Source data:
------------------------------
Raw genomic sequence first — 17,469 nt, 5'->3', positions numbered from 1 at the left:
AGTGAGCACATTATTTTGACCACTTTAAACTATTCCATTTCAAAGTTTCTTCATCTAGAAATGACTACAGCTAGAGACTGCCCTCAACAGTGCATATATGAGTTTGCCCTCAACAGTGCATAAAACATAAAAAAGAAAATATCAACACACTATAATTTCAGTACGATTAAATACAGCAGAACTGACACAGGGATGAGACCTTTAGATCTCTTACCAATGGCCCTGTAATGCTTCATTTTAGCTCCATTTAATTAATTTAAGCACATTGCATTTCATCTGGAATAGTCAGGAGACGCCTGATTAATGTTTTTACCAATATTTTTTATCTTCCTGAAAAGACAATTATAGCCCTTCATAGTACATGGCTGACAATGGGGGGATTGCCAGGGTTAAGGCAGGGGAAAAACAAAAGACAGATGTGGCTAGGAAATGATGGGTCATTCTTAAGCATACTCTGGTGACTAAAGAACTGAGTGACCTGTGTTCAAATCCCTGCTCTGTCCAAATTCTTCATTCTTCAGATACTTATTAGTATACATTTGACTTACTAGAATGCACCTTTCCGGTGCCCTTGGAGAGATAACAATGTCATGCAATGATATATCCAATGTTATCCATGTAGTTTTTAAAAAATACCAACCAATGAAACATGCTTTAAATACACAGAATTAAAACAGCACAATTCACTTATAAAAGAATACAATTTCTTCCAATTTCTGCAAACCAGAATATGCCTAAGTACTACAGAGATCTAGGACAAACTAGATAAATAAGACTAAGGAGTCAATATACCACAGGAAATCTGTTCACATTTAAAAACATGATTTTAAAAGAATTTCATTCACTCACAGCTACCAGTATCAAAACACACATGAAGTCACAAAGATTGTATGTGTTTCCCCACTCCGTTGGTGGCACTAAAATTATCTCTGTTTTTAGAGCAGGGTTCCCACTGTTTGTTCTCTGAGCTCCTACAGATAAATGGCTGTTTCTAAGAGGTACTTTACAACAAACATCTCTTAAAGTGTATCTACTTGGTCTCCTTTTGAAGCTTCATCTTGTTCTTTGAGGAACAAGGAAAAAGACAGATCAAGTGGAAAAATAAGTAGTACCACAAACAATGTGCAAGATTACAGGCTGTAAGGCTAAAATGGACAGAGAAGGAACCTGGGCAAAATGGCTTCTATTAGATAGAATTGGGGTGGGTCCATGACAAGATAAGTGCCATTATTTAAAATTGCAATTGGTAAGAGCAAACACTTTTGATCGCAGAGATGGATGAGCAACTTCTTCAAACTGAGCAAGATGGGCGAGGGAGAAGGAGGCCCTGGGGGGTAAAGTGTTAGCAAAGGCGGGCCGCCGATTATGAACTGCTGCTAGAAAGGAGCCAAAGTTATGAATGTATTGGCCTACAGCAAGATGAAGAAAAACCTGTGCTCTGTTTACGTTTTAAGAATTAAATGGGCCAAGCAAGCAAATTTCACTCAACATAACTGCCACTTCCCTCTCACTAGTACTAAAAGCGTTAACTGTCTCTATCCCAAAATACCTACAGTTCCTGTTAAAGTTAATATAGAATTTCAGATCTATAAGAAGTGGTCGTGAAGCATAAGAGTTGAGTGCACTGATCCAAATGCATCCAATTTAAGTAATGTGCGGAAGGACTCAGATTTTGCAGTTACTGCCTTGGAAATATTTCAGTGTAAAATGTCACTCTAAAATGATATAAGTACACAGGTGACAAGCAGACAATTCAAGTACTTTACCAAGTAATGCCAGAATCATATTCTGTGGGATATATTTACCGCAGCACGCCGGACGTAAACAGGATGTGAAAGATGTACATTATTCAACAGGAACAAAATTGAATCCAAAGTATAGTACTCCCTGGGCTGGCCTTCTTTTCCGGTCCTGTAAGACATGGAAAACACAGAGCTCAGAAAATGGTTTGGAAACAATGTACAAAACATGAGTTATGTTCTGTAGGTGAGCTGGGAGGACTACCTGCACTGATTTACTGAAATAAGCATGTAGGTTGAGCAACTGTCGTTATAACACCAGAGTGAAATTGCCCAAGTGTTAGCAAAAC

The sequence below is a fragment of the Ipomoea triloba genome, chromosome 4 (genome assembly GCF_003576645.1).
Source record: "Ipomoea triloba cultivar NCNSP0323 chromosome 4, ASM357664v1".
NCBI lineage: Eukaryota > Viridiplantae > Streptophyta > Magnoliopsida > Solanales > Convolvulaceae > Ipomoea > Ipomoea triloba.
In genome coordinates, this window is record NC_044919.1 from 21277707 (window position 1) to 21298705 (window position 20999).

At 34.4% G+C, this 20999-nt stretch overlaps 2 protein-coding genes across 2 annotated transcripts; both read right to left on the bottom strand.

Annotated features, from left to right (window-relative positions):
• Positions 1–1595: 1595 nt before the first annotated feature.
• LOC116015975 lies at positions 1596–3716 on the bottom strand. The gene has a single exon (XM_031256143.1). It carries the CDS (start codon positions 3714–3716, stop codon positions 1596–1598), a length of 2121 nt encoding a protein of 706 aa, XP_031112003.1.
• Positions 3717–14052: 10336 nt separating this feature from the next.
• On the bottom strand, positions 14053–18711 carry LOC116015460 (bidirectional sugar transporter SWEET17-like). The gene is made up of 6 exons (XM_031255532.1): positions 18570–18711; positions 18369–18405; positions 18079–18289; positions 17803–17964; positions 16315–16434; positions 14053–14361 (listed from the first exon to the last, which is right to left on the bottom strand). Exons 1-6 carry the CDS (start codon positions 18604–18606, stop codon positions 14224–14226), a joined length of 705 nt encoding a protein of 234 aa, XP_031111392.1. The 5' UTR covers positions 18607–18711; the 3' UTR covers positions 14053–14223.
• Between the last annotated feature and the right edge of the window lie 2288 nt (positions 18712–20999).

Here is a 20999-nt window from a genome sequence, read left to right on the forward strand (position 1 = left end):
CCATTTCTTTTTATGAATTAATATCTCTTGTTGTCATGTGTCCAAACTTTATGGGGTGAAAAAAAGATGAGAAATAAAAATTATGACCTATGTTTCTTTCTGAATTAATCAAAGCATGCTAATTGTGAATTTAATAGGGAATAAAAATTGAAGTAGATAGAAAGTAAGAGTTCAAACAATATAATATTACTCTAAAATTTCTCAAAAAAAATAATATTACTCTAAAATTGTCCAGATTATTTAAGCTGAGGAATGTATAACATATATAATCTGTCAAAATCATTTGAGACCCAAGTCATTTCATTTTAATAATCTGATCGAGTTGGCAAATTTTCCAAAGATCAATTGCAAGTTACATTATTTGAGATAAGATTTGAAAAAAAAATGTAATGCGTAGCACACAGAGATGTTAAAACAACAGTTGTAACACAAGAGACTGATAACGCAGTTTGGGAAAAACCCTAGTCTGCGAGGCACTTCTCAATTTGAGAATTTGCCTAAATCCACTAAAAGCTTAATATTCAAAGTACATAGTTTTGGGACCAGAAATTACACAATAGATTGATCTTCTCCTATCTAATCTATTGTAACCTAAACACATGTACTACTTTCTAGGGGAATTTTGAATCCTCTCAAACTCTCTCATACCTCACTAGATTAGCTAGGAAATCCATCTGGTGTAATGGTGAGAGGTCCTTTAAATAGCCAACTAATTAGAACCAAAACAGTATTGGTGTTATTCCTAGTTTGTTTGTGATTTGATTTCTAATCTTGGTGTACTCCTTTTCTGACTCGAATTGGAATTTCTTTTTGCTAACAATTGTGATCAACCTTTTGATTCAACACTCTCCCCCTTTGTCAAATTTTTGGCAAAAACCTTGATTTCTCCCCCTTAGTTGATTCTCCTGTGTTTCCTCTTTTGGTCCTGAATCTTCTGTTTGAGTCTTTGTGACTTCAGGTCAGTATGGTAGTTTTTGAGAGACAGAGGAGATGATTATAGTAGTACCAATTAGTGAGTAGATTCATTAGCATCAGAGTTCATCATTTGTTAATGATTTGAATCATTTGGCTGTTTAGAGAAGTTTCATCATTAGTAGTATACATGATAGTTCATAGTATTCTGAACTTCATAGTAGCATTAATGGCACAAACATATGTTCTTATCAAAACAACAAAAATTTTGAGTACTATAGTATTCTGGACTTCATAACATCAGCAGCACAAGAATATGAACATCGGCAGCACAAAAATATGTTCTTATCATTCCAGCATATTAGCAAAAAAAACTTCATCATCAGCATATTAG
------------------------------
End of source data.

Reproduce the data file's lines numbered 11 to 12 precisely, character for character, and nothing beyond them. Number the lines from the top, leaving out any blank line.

• Positions 3717–14052: 10336 nt separating this feature from the next.
• On the bottom strand, positions 14053–18711 carry LOC116015460 (bidirectional sugar transporter SWEET17-like). The gene is made up of 6 exons (XM_031255532.1): positions 18570–18711; positions 18369–18405; positions 18079–18289; positions 17803–17964; positions 16315–16434; positions 14053–14361 (listed from the first exon to the last, which is right to left on the bottom strand). Exons 1-6 carry the CDS (start codon positions 18604–18606, stop codon positions 14224–14226), a joined length of 705 nt encoding a protein of 234 aa, XP_031111392.1. The 5' UTR covers positions 18607–18711; the 3' UTR covers positions 14053–14223.